Jennifer says that she had a lot of information, notes about her family, notes from the social workers sessions that were therapeutic for her own mother, and just generally way more information than an adoptee normally receives about themselves. She says she always wanted to search for her natural mother and knew that she would do so one day. And that desire grew, especially as she got older in her teenage years, but then very definitively as she reached a point in her own life that was similar to that of her biological mother. So you're six years old, you get the news, you've got the letter. Tell me about when you began to start to feel like you wanted to find this person.

Jen (05:06):

I always did, you know? But of course that grew as time went on, especially in my teen years when it would be typical teenage angst and you're fighting with your parents. There was that whole going back to connection, you know, it's like, why did you give me up? And you know, would it really has been that difficult and especially when I became a mother at 18 I was only three years older than my mother was when she had me and it's like it could have been done because she had even told me in the letter that if she had wanted to keep me, her mother would have allowed it. But at the same time she was saying that she didn't want to be that one that would go off to party and leave her mom to raise me. So there was, you just, it was like a lot of conflicting stuff started happening as a teenager because you know, I understood why she gave me up, but at the same time I didn't. And that made it, that started to make it difficult.

Damon (05:56):

You were in a similar but different situation as an 18 year old who was having her own child, that must've just immediately resonated with you and you got pregnant. It sounds like you just started thinking about her at a similar age.

Jen (06:09):

Oh yeah.

Damon (06:10):

That's fascinating. When Jennifer decided to search, her dad began helping her to calculate who this person was, reverse engineering information that she had received in that initial package and then he was able to give her plenty of clues that she needed to make that very first call.

Jen (06:26):

In the letter that my mother had written to me, she wrote it on her personal letterhead so it had her initials and I had known her first and middle name, but I didn't know her last name, but based on her letterhead, I knew it started with an S or I should say my father did cause he started, I was born in 77 and he started this in like the early eighties and we knew her mother's name. We knew her parents were divorced. We knew that her mother lives in the general vicinity of, of Maryland. She had talked about in one of her counseling sessions a place that she would go hang out. Well, there was only one of those, so my dad was able to kind of narrow down a woman with the same initials and last name. Well, for the last name, he figured out that, you know, start with an S and in the paperwork there were so many letters missing in the name because everything was typewriter. And so he was able to kind of figure this out, thid one person. Same initials, similar, let number of them that letters in the last name that lived across the street from this one particular place as she indicated she did. And then every year he tracked her in the phone book.

Damon (07:32):

What a sleuth!

Jen (07:35):

Oh yeah. My dad, my dad's an engineer and he's just, he's very super smart.

Damon (07:38):

Yeah. It sounds like a very, very calculated approach to this.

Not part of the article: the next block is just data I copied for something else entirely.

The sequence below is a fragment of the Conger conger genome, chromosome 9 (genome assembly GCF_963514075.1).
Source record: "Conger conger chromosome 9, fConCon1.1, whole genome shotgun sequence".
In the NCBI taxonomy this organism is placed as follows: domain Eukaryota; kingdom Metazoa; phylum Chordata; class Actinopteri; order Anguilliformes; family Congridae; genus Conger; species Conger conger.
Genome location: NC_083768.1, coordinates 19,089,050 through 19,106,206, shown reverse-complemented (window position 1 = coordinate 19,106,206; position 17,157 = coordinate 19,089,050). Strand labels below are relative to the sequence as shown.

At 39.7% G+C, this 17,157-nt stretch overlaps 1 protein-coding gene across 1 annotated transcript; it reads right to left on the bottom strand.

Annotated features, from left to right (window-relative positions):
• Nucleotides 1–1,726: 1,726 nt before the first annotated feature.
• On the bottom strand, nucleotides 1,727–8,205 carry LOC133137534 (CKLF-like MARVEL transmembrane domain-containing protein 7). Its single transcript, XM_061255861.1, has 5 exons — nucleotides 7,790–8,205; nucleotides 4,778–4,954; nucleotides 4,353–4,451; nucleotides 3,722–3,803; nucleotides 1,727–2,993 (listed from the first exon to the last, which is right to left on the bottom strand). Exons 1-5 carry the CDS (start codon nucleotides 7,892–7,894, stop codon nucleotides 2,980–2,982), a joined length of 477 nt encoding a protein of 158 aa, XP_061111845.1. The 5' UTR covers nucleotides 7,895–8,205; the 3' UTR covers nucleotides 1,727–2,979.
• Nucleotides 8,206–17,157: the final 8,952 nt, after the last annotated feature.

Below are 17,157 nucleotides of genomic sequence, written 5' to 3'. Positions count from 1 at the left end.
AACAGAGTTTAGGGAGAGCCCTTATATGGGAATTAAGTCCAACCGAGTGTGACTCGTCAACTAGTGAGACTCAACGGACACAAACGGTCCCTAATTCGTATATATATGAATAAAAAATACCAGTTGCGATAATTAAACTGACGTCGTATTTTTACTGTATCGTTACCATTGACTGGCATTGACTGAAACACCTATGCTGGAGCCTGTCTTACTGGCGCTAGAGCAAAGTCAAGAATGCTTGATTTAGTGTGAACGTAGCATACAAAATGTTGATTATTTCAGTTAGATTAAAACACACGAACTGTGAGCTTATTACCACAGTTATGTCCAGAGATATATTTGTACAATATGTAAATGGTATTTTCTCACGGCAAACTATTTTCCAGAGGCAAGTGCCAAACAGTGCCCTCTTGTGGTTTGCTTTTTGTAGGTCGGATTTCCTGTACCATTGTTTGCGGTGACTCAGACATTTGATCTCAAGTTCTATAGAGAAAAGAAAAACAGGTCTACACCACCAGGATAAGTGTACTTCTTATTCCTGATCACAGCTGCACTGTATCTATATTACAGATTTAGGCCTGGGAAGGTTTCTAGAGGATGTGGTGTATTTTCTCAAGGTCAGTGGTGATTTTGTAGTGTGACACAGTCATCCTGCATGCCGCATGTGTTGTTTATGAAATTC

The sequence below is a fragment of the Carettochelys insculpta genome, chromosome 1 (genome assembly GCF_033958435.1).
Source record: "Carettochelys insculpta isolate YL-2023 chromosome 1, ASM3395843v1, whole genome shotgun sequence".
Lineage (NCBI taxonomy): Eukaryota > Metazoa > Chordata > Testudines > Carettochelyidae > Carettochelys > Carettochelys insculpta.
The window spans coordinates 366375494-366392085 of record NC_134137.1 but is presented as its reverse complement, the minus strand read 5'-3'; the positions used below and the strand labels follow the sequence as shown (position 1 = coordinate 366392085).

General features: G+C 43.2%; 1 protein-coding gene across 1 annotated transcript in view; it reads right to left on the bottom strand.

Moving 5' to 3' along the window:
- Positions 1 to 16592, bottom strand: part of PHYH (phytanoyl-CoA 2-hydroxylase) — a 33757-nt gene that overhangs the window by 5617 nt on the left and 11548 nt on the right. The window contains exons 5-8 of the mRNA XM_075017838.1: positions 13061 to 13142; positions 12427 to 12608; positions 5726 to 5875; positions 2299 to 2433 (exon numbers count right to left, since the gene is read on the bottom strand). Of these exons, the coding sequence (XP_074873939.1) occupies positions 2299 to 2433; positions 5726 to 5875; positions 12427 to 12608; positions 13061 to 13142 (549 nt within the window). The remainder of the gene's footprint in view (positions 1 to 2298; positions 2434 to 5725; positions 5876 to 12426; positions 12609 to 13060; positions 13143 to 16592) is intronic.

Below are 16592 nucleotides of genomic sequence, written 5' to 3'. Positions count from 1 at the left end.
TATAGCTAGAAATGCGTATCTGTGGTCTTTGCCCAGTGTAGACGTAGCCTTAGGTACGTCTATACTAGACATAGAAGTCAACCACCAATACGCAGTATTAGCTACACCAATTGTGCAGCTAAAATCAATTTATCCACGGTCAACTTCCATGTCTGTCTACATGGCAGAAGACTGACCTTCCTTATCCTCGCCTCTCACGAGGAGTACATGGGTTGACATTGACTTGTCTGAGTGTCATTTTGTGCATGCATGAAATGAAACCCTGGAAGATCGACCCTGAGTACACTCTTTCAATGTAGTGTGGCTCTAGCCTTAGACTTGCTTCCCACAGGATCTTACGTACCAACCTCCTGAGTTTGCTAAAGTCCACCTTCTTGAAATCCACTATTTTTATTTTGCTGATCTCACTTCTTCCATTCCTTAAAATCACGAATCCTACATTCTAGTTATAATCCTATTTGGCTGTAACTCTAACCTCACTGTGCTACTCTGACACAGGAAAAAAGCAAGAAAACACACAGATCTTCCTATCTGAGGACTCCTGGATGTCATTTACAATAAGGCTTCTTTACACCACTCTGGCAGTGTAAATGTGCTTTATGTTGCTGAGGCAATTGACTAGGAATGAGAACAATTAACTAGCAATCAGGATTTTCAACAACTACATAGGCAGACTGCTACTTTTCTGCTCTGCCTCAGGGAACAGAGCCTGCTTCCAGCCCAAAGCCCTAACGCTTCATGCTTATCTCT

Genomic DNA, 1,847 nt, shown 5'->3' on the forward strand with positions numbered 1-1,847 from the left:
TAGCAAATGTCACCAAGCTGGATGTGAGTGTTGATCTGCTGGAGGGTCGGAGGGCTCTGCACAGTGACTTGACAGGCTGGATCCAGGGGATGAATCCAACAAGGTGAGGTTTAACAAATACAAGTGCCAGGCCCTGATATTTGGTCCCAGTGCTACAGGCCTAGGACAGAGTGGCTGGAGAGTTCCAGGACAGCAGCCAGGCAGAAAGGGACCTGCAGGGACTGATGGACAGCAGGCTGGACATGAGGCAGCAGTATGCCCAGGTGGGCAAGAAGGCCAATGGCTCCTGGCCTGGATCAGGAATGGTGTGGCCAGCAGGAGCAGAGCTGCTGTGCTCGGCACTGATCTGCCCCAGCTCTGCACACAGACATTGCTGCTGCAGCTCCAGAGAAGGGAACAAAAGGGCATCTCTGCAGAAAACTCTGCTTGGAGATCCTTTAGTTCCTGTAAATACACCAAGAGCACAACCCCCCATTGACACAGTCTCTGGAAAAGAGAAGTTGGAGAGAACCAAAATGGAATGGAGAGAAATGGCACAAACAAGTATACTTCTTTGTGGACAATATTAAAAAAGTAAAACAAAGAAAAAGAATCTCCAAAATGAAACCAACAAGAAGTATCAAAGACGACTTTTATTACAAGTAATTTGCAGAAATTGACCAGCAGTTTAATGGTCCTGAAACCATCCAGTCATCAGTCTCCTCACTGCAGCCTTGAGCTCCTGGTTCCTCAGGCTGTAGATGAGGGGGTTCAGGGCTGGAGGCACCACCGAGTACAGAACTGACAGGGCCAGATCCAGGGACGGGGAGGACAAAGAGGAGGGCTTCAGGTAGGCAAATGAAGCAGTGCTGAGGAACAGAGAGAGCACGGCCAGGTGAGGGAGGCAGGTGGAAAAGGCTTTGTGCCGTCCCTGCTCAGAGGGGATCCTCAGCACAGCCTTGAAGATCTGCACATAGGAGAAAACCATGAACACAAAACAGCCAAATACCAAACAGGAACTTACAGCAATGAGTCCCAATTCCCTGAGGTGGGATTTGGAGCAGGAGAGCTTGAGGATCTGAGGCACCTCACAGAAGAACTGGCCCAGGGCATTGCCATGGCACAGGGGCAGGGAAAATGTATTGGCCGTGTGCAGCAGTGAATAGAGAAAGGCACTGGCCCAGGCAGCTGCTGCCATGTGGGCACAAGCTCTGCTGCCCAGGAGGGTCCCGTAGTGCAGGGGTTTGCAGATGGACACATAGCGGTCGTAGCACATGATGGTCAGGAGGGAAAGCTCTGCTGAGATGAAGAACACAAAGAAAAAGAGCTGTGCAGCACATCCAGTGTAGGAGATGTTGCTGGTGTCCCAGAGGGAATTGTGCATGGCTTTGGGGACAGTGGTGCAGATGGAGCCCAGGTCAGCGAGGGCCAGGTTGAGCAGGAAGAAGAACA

Jen (07:41):

Oh yeah. And so when I turned 18 as I was eight months pregnant and I was living with my now ex husband, but my, my oldest child's father and I knew the time was coming. I was very excited. I was like, okay, I know I'm going to make this phone call. But when the time came I froze. And for two weeks I was just like, you know, going back and forth. And finally he was like, okay, I'm done with this. We are making the call today, sit down. So he called my grandmother and told her who he was and who I was and she immediately gave me my mother's phone number.

Damon (08:16):

So this was your biological grandmother's house?

Jen (08:19):

Yup. And I live at the time I lived in Southern Calvert County and she lived in Charles County 45 minutes from me. And I grew up in Calvert County. So he calls my mother's house who also lives in Charles County. And he just, he was like, okay, this is ridiculous. I'm just gonna put you on the phone with her. And I get on the phone and my mother of course is confused about why is this guy calling just putting some random girl on the phone. And as soon as I told her who I was, she broke down into tears and we talked for a few minutes and set up a date to get together. And it was that simple. Within a half hour, I went from not having contact with anybody and being super nervous to having a date to go meet my mother. Before I got the phone, I had to tell her, Oh, by the way, just so you know, I'm about ready to give birth to my first child. And she's like, that's okay. That's okay. You know? And so we set up a time to meet and get together. So I went to her house.

Damon (09:14):

In that very first call, you let her know that she was about to be a grandmother.

Jen (09:19):

Yeah. At 33 years old, she was going to become a grandmother.

Damon (09:23):

Our mother to be and her long lost biological mother arranged to meet at the mother's house. The meeting went very well. In fact, it felt very familiar.

Jen (09:33):

So, uh, we get there and she was waiting on the front steps for me and I immediately recognized her. People think I'm nuts when I say it cause I was sent to the infant home at just a few days old and for the first like week or two she would come to see me on, I think it was Sundays and just spend a little bit of time with me. But after that, after I was, you know, three or four weeks old, I had never seen her again. But when I saw her that day I immediately recognized her cause for 18 years I had this vision of a girl, young girl in my head looking down at me like shoulder length, brown hair. And when I met my mother it...